Panic attacks are very unpleasant and sudden episodes of intense fear. In most of the cases, panic attacks last for only a couple of minutes, reaching their peak within ten minutes. However, a panic attack may sometimes last for a couple of hours, before it gradually goes away. Sufferers most commonly report this feeling as the most unpleasant experience they ever had. Most of them describe this fear, as if they were having a heart attack or a nervous breakdown. It is especially frightening when it happens for the first time, and most of the people who experience it may call for emergency services, being afraid of death.
Signs and symptoms of panic attack
People suffering from panic attack usually feel faint or nauseated. They may have a numb sensation throughout the body, difficulties breathing, and feeling as if they are losing control of themselves. In many cases, these persons will suffer from a tunnel vision and almost impulsive urge to leave the place where the attack began. The most common symptoms include shortness of breath, feeling of choking, heart palpitations, tightness of the chest, hot and cold flashes, burning sensation, sweating, vertigo, light-headedness, tingling sensation, feeling of derealization and hyperventilation (increased breathing rate).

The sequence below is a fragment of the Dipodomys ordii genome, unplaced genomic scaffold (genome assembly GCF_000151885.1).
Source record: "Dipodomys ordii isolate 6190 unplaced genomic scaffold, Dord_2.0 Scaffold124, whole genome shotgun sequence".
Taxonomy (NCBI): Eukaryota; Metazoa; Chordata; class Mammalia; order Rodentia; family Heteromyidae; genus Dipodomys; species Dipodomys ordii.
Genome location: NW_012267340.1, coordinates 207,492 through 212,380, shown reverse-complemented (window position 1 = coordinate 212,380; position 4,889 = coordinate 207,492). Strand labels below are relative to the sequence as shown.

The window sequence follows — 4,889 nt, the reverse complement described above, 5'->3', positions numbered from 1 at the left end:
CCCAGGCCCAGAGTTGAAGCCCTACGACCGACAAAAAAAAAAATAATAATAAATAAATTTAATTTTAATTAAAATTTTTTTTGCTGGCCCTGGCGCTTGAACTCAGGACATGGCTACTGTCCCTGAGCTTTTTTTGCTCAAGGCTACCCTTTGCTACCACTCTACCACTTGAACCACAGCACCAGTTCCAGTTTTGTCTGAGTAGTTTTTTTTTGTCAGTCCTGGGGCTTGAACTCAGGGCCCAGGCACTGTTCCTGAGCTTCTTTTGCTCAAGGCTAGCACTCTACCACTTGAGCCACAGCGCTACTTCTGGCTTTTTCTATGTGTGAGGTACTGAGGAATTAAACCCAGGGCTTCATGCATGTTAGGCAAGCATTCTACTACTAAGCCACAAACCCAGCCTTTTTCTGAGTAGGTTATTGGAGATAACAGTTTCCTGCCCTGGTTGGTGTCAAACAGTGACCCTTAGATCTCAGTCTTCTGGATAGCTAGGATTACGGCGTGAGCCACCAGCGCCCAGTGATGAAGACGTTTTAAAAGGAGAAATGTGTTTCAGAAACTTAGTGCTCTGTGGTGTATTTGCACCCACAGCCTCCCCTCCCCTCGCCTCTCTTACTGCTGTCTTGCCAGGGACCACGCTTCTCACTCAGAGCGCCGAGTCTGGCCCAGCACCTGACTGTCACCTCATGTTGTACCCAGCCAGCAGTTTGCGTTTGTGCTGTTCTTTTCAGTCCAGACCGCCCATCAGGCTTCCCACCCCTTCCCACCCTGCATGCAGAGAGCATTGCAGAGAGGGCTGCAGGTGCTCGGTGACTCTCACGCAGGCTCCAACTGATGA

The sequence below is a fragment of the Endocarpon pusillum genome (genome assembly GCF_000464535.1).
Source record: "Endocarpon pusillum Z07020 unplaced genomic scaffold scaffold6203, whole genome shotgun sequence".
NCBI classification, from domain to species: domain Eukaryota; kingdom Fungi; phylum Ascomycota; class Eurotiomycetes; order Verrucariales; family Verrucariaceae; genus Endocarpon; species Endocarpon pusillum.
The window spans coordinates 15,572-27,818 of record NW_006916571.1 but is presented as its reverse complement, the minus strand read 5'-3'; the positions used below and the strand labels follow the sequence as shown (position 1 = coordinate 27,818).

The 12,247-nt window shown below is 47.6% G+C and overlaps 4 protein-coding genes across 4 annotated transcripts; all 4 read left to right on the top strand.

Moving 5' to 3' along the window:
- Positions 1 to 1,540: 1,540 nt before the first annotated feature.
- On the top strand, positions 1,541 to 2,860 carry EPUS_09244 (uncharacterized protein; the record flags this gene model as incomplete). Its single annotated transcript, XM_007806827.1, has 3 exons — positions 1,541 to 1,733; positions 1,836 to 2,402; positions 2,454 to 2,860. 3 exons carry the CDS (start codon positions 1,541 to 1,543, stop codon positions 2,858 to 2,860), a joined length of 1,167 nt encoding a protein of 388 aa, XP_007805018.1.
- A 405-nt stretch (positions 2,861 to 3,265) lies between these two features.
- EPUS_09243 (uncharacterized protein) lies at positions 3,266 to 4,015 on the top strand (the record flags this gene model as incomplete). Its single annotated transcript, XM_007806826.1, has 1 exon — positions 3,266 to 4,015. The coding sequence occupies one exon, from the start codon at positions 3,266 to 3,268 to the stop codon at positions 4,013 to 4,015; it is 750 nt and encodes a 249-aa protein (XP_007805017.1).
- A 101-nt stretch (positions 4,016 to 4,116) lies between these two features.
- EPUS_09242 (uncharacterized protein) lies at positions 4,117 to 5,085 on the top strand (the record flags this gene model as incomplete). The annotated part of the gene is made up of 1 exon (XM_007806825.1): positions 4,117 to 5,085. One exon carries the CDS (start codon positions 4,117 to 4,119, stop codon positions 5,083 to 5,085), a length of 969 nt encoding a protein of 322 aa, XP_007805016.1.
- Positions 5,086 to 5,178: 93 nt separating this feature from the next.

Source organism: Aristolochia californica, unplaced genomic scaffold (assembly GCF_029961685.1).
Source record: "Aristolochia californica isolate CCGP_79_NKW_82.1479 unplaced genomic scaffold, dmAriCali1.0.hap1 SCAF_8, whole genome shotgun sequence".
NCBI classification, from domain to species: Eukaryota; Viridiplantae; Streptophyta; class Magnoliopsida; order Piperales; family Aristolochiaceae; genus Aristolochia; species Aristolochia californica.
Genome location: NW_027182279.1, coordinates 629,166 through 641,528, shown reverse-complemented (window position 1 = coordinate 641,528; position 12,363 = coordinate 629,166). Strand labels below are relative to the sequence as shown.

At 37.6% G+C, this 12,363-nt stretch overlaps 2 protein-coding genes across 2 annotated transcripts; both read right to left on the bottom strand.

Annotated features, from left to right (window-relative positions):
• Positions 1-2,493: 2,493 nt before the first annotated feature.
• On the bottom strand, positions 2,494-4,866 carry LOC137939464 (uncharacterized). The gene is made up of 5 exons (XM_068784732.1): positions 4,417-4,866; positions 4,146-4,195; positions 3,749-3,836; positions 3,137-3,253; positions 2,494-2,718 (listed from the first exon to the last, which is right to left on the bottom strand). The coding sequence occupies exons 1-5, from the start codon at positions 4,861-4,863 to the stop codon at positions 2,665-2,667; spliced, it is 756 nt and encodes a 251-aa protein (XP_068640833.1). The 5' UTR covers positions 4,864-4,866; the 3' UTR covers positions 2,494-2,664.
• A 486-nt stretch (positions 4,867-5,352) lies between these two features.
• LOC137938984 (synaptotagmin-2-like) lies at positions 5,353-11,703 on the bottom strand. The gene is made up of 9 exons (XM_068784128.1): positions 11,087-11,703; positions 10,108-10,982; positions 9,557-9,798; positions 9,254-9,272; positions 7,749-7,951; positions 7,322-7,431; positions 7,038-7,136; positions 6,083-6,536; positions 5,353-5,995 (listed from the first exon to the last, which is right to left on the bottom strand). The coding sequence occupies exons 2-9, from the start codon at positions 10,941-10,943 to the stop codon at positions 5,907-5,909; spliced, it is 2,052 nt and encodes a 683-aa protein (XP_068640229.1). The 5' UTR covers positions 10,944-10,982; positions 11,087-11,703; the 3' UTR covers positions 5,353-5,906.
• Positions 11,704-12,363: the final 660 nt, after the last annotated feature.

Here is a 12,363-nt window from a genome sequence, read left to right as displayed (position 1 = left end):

Prevention of panic attack
The most important thing for prevention of panic attacks is to avoid triggers. For some people, extreme stress or different phobias may cause panic attacks. For example, the exposure to a phobic object or situation may trigger the unpleasant symptoms of anxiety attack.
People willing to control their panic attacks should also avoid taking excessive alcohol or caffeinated drinks, since these substances may affect the way human sympathetic nervous system work. However, it is important to avoid withdrawal syndrome or rebound effect, when quitting on these substances. Alcohol withdrawal, as well as withdrawal from certain medications, is known to cause effects of anxiety attack.
Some people may start experiencing panic attacks as a result of hyperventilation. Hyperventilation is actually over breathing in which the person exhales excess carbon dioxide in relation to the amount of oxygen in one's bloodstream. This syndrome is associated with shallow chest breathing and mouth breathing and may cause symptoms like increased heart beat dizziness, and light-headedness. To prevent hyperventilation, one should do the breathing exercises, or try breathing into the paper bag, on the onset of panic attack.
However, it is important to understand that there is no sure way to prevent panic attack from happening again. Treatment and deep understanding of the problem may help to cope with panic attacks.